Question about light microscopes. There's brightfield and...

There’s a gaping hole in my Microbiology notes. I’m pretty sure I remember my teacher saying that there are two major types of microscopes that use light. There’s brightfield microscopy, where you shine a light from the bottom of the unit, through the specimen, through a few lenses and into your eyeball or a computer. Then there’s another where you light the specimen from above, bouncing the light rays off the specimen, and then through the lenses into the eye/computer. What’s that second type called?

(Not electron microscopy - that’s using electrons instead of light waves, but there’s also two kinds there, one where you pass electrons through the specimen, and one where you bounce them off.)

Thanks in advance.

Dark field microscopy

Well. That was just too obvious! Thanks. :smiley:

And of course there’s a whole bunch of other, if less well-known, light microscopy techniques.

Dark field microscopy does not match your description at all. In dark field microscopy the light is still coming through the specimen, it’s just in a hollow cone such that any light not refracted by the specimen misses the objective lenses.

I only know of two types of microscopy that light the specimen form above (in a “normal” upright scope): Fluorescence scopes and dissecting scopes. Fluorescence scopes don’t use light reflected off of the specimen though. The specimen absorbs the light and emits a different wavelength. Disecting scopes are the only ones I know of that frequently use reflected light as you describe.

I have no idea what your teacher was talking about though - that’s a very odd way of dividing the many types of microscopy.

Oh. Well, bear in mind, that’s being filtered through the brain and hastily scribbled notes of an undergrad! The problem is most likely entirely mine, and I’ll ask her before class on Monday what I’ve screwed up and report back here with my findings.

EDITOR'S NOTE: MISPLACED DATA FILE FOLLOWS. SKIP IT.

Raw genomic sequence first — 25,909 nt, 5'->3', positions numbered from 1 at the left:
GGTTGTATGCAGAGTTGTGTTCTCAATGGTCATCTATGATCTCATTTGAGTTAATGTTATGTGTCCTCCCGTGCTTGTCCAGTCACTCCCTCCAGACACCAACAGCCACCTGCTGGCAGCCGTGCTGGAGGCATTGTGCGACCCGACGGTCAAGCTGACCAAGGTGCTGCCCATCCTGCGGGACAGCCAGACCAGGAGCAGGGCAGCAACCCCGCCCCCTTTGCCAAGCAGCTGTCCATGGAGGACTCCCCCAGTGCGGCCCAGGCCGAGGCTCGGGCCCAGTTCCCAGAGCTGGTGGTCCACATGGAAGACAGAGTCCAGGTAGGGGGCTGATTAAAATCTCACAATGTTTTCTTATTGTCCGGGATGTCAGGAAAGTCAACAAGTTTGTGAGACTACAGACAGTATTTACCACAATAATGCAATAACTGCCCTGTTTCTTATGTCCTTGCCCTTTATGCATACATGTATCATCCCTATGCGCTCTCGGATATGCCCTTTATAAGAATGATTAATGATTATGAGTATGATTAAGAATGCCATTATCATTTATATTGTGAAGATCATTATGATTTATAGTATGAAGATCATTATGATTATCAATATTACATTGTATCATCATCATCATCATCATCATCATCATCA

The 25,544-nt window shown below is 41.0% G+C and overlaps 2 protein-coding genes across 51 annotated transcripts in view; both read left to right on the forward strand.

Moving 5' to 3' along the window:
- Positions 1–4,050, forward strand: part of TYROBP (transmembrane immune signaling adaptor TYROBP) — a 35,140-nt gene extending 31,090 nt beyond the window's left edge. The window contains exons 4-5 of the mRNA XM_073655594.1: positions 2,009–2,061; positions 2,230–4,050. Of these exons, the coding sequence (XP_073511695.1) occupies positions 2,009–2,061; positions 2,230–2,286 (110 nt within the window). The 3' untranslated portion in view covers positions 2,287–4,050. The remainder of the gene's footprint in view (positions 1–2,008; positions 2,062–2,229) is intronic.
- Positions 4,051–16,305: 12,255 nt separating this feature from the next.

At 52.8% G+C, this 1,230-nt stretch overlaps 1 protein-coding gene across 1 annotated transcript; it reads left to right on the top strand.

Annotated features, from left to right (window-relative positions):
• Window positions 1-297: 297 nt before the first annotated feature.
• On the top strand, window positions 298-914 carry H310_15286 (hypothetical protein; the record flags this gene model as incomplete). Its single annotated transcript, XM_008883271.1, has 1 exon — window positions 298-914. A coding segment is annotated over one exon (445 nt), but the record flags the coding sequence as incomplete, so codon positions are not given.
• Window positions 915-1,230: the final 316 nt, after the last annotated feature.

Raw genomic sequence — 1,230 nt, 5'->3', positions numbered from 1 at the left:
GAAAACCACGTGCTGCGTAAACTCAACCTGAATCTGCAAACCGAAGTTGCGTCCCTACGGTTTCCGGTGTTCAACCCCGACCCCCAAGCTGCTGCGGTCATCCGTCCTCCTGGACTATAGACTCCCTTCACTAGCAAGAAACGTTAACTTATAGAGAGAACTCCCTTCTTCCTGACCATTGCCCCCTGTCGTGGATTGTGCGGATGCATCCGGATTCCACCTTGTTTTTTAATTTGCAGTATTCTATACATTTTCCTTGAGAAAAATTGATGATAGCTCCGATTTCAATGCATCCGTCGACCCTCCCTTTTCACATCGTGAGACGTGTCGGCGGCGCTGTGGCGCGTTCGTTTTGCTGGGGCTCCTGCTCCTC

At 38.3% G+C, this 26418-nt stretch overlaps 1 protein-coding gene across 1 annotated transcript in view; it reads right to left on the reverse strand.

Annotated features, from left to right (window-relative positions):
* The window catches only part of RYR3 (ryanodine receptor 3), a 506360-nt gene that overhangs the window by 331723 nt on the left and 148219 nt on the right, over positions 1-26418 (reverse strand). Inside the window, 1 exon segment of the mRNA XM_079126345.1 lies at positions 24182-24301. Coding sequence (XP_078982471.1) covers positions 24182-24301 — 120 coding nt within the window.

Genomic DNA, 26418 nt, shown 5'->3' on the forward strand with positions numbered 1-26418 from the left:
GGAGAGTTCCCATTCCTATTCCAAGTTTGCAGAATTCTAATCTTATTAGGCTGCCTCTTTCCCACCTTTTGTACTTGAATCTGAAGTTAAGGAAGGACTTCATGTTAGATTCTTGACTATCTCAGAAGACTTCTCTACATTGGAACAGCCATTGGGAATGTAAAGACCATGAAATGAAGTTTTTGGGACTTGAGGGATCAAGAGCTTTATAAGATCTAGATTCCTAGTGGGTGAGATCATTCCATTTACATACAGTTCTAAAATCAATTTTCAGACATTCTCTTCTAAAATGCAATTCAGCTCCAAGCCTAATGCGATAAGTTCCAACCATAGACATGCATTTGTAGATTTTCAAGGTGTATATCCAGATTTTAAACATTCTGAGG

My first thought was dissecting microscope, since what you described is how the dissecting microscopes work. At least the ones I’ve used all the way from high school through vet school.

Darkfield is useful for certain bacterial specimens (such as spirochetes) that are so transparent that they are difficult, if not impossible, to see with substage light. Many other specimens look very interesting with darkfield if you are taking pictures.

I don’t have room for a dissecting scope, but I often take pictures with my built-in digital camera scope by shutting off the substage light and putting a flexible necked light near and above the stage. Makes for interesting pictures.

Darkfield is much much different than just shining light from below. I don’t have time to go into the theory right now, maybe some else can do that.

Yea, but what she described is not what is described in the Wiki article, and resembles more what I remember from dissecting microscopes.

Which, btw, judging by the picture in that article, I can infer that you can do darkfield microcopy using a dissecting microscope.

The times I’ve seen things “in the dark” while using a regular light microscope, it is usually looking for spirochetes using dark stains, and identifying and describing things that are polarizable.

okay, here we go…

Darkfield is not shining light from below or from the side. It is not polarizing filters. It is not staining things. Not that those things don’t have their place.

Take a lens. You have an object. Then a lens. Then the place where the image of the object is formed. If the object is very far away. the place where the image is in focus is at the focal point of the lens. Any physical lens has a fixed focal length and in this case the focal length and the distance from the lens to the focal/diffraction plane AND IMAGE plane are the SAME.

Now move the object much closer to the lens. The image plane moves further away from the lens, but remember, the focal point is a fixed value. So now the two are seperated.

So what you say?

Here is where it gets weird. Diffraction theory comes into play.